The Iranian hacker-activist Cyber Anakin – named after the Star Wars character – used his digital abilities to stage a highly visible online protest against Iran’s government after it was accused of shooting down a passenger aircraft earlier this month.
On January 8, 2020, Iran’s Revolutionary Guards (IRGC) shot down a Boeing 737-800 passenger aircraft operated by Ukrainian Airlines, resulting in the deaths of 176 passengers. Flight 752 took off from Tehran’s Imam Khomeini International Airport, bound for Kiev, but disappeared from radar just a few minutes after take-off.
Iranian authorities initially denied suggestions that the flight was downed by a missile – but western intelligence agencies and witnesses soon revealed that the flight had indeed been shot down by a Tor-M1 missile. On 11 January, after three days of denials and obfuscation, the IRGC admitted they had shot down the aircraft after mistaking it for a US cruise missile. In an unusual reversal, Iranian President Hassan Rouhani made an official statement describing the accident as an "unforgivable mistake".
Shortly after the admission, thousands of Iranian protesters, angry at the incompetence of their own government, poured into the streets of Tehran and other cities such as Urmia, Shiraz, Isfahan and Hamadan.
Protests also broke out online when websites and servers belonging to the Iranian regime were hacked by Iranian and non-Iranian hacker-activists – or hacktivists.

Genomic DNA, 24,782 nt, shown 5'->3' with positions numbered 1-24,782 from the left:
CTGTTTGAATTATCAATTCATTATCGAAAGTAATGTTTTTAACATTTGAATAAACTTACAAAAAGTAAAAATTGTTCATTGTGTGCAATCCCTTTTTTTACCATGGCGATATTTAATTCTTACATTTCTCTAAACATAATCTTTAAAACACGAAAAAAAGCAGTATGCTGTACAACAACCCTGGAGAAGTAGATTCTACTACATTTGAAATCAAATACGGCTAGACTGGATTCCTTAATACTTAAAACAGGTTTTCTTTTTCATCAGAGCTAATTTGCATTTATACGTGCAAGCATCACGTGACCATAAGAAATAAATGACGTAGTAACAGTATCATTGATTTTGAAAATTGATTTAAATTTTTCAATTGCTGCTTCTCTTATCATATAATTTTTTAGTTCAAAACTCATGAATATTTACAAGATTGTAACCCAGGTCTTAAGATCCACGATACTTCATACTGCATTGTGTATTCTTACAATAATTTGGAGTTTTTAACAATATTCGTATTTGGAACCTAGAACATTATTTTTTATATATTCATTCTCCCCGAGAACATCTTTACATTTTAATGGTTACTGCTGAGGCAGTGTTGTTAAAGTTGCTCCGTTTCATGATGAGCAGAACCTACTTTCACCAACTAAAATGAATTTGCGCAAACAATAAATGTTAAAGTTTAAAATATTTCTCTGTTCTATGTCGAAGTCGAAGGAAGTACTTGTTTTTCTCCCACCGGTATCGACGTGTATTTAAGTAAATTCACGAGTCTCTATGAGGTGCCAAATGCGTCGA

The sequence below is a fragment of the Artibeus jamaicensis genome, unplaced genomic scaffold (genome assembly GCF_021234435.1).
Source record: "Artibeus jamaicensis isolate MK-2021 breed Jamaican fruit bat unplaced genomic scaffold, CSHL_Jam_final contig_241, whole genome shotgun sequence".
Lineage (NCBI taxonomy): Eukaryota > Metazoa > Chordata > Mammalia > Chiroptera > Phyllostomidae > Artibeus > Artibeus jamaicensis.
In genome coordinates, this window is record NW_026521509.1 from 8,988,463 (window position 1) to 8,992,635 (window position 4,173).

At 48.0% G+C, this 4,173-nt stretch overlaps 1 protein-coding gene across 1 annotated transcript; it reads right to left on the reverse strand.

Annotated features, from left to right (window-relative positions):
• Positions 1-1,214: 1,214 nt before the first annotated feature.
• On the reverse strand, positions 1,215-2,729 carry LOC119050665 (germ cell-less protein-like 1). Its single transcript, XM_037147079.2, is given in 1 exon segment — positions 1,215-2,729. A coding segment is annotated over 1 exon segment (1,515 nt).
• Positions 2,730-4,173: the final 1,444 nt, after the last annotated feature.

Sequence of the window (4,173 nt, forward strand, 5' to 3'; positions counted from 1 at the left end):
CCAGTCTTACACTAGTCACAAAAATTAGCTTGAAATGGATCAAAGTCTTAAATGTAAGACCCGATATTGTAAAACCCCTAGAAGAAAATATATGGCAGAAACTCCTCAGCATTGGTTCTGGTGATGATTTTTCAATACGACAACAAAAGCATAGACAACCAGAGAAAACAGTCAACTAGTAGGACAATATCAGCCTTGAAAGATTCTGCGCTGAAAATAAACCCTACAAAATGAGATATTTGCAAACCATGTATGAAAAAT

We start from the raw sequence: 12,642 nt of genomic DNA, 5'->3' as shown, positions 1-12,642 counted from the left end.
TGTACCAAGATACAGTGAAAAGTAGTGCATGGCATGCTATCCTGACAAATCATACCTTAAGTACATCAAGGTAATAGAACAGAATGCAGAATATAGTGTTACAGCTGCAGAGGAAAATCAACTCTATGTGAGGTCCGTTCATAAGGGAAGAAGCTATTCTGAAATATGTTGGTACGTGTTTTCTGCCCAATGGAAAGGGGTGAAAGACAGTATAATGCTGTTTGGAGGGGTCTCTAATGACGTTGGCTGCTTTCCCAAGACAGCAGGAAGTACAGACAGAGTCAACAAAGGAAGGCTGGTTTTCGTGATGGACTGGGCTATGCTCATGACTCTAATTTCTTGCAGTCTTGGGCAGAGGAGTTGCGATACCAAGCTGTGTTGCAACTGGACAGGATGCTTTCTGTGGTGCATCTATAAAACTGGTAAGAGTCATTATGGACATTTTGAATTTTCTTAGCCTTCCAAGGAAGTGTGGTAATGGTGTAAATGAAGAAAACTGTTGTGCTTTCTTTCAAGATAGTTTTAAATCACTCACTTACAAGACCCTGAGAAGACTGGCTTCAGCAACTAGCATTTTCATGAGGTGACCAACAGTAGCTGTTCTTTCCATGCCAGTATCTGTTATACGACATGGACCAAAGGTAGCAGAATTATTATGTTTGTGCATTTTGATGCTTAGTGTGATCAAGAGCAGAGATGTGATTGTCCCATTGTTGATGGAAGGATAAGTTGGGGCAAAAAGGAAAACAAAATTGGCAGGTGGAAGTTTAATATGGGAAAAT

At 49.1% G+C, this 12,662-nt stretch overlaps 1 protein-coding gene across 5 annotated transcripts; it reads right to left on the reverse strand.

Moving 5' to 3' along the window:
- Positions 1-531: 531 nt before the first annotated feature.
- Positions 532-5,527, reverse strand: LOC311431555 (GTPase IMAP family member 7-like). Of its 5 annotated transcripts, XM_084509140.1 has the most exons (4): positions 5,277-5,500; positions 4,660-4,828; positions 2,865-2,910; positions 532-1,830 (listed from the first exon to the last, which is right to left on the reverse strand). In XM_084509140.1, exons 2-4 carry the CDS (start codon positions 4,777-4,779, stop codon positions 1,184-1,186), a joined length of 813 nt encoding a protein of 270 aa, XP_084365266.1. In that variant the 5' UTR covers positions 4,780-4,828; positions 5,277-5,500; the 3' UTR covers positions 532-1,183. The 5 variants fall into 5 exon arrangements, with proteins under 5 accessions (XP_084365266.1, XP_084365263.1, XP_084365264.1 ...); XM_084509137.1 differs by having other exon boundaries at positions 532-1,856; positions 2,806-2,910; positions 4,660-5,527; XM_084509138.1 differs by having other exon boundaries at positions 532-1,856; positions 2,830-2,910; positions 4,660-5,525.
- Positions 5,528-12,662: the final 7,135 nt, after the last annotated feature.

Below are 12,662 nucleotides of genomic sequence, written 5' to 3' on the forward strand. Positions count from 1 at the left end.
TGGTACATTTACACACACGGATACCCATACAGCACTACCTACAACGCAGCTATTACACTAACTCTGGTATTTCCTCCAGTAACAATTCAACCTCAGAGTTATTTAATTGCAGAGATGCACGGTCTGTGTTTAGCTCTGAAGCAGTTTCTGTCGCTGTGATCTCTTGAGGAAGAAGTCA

This interview with Cyber Anakin, who targeted Iranian government websites including the Water and Power Organization of Khuzestan, placing the names of each of the 176 victims of Flight 752 on the website’s landing page, explores his work and wider hacktivist thinking.
What made you target the Iranian case involving Ukraine Airlines?
Flight 752 felt too much like [downed 2014 Malaysian Airlines flight] and I had avenged MH17 about 4 years ago [by hacking Russian websites]. I thought the Iranian government would deny their involvement as like the Russians did with MH17 so I moved quickly to avenge the flight once more.
How did you choose your Iranian government targets?
I accidentally came across vulnerable Iran government websites. I thought I’d hack into website backends and deface the front pages that way. But official Iranian websites only had amateur HTML/CSS code that works like XSS but is much simpler. You can introduce HTML code into the comment boxes that corrupt the strings, and ends up causing the site to execute a question and corrupt the page.
Injecting HTML to deface websites might sound amateurish to experienced hackers; but as it happened, that was the technique that gave me an opportunity to put the names of the Flight 752 victims online, to create a kind of memorial.
How many official Iranian websites and servers have you hacked?
All the defaced pages I’ve hacked on at http://kwpa.gov.ir domains i.e. belonging to the Khuzestan water organization. I have listed the defaced links together with an archive on a /r/iran thread at Reddit.
You also participated in online efforts around the #FreeHKSaveKorea movement.
In exchange for China allowing Hong Kong to give in to the demands of its #5DemandsNot1Less protesters – or at least the most important demands, at a minimum – a kind of strategic relief could be offered to #China in the form of a peaceful Korean reunification.